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European mining stocks fall after soft China data; oil stocks extends losses

European stocks fell Monday, with shares of natural-resource producers struggling after soft economic data from China and a fresh selloff in oil prices.

Investors also weighed a fresh round of economic data from throughout Europe, highlighted by further slowing in manufacturing activity in the eurozone. Data firm Markit said its monthly survey of purchasing managers fell to 50.1 in November, down from a preliminary estimate of 50.4. The data arrive as European Central Bank officials have indicated it may set up stimulus efforts to battle low inflation and stagnating economic growth.

Markets: Mining stocks slumped, with two measures of manufacturing activity in China — a key buyer of commodities — indicating further weakness in the world’s second-largest economy. HSBC early Monday said its China purchasing managers index fell to a six-month low of 50.0, from 50.4 in October. Meanwhile, China’s official PMI fell to 50.3 from 50.8 in October, the lowest level since March.

In the space, iron-ore heavyweight BHP Billiton PLC BLT, -2.74% BHP, -2.38% BHP, -5.34% shares fell 2.8%, Antofagasta PLC ANTO, -2.04% lost 2.7%, Anglo American PLC AAL, -2.31% dropped 2.6% and Rio Tinto PLC RIO, -1.47% gave up 1.7%.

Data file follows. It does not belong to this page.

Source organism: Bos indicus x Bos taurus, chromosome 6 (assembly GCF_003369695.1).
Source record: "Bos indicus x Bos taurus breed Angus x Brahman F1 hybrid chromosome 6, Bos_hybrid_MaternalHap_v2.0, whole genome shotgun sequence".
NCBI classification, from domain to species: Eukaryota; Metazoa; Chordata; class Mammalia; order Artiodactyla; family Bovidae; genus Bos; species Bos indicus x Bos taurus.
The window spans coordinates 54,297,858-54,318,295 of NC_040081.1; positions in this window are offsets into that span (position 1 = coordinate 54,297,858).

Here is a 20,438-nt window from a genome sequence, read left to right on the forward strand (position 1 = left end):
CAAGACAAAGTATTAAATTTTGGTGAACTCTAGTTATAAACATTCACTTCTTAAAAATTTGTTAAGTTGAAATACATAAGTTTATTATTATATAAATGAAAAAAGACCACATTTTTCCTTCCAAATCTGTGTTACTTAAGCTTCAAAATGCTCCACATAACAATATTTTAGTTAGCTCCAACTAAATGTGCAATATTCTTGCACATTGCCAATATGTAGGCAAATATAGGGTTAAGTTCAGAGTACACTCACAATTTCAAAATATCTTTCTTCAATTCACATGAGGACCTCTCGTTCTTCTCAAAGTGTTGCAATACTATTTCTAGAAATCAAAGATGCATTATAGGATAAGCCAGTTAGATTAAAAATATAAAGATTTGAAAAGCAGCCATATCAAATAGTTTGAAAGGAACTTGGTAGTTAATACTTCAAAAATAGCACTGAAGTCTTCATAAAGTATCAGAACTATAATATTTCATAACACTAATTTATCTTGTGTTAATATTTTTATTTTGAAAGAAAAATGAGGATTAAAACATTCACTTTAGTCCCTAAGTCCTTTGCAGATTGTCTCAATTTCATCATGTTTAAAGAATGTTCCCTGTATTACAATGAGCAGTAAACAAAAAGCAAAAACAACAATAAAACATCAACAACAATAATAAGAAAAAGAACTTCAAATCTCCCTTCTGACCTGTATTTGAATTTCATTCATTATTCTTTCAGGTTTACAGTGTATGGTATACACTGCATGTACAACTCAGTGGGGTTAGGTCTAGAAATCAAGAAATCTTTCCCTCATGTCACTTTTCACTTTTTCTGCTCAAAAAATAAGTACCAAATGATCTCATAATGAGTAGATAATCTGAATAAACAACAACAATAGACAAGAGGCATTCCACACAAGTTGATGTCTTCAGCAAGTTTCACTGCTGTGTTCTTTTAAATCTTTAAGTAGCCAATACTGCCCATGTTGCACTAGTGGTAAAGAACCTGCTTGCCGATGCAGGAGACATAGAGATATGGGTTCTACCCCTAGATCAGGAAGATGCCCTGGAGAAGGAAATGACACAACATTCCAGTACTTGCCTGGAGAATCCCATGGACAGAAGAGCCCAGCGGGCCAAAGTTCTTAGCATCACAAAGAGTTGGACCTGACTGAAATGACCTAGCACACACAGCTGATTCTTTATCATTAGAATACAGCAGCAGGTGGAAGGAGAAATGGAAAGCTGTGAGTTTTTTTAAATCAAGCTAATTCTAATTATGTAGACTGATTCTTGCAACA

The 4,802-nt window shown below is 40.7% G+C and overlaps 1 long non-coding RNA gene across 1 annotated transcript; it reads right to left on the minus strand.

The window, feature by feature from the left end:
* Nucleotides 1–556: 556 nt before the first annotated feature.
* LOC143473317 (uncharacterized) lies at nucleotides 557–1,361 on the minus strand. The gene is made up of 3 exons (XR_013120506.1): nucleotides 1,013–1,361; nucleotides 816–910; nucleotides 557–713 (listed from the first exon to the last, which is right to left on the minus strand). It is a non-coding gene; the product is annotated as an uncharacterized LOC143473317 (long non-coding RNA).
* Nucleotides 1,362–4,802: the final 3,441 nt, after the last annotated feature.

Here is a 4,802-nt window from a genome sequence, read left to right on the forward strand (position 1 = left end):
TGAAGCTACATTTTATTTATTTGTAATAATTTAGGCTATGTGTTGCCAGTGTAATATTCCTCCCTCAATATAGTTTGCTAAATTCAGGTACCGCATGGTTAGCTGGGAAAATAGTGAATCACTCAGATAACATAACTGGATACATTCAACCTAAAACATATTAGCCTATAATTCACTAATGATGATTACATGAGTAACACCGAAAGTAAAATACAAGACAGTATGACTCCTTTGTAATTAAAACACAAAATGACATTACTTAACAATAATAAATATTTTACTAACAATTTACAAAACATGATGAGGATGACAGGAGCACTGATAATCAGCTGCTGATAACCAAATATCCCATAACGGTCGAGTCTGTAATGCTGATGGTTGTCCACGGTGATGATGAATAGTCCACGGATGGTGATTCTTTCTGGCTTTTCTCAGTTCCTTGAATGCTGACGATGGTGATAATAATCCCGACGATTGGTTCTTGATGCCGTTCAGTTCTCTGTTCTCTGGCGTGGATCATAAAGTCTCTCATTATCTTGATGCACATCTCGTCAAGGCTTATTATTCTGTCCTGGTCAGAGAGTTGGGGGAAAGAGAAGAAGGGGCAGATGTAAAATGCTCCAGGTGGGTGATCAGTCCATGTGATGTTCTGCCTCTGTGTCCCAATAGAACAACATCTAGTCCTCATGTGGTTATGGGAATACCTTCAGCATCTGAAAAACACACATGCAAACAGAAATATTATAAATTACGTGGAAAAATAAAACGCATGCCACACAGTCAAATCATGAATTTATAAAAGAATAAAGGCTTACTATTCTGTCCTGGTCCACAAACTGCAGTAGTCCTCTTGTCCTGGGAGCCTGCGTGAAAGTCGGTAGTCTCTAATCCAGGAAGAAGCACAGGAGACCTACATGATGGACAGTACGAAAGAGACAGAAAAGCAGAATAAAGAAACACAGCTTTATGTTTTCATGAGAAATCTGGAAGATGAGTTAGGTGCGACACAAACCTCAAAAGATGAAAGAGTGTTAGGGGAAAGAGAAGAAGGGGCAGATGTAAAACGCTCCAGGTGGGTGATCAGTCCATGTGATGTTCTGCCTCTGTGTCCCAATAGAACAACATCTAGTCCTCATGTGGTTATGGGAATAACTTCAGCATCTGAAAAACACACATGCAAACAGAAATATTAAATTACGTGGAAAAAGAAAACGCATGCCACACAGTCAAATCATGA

Oil prices, meanwhile, extended losses from Thursday’s session when the Organization of the Petroleum Exporting Countries failed to agree to an output cut. U.S. crude-oil futures CLF5, -0.67% were down 1.5% though they recaptured the $65-a-barrel level.

The European oil exploration and production space has fallen roughly 35% this year, tracking the recent sharp slide in the oil price, and “while this has been an uncomfortable ride, downside risks remain, in our view,” said analysts at J.P. Cazenove, in an note Monday.

The sector is likely to face oil prices sitting below $90 a barrel for at least the next six to 12 months, or longer, and the weaker prices come at a time that “balance sheets are more stretched than at any point in recent memory given investments in projects sanctioned with $100 a barrel in mind”, the analysts added.

J.P. Morgan Cazenove said oil and gas producer Afren PLC AFR, -10.01% is among the companies whose shares are most heavily exposed to the decline in oil prices. It cut Afren to an underweight rating from overweight, prompting Afren shares to drop 6.2%, leading decliners on the Stoxx Europe 600. Tullow Oil PLC TLW, -6.15% fell 5.8% as its rating was cut to neutral from overweight.

Overall, the Europe 600 index SXXP, -0.41% fell 0.4% at 345.87, off session lows as the consumer-services group and utilities moved higher. Shares of E. ON SE EOAN, +4.49% climbed 4.1% as the German utility plans to split into two companies.

Germany’s DAX 30 DAX, -0.25% fell 0.4% to 9,945.03 and France’s CAC 40 index PX1, -0.39% lost 0.4% at 4,370.77. The U.K.’s FTSE 100 index UKX, -0.92% declined 0.8% to 6,669.89. Italy’s FTSE MIB FTSEMIB, -1.43% moved down 1.6% following confirmation that Italy’s gross domestic product slipped back into recession in the third quarter.

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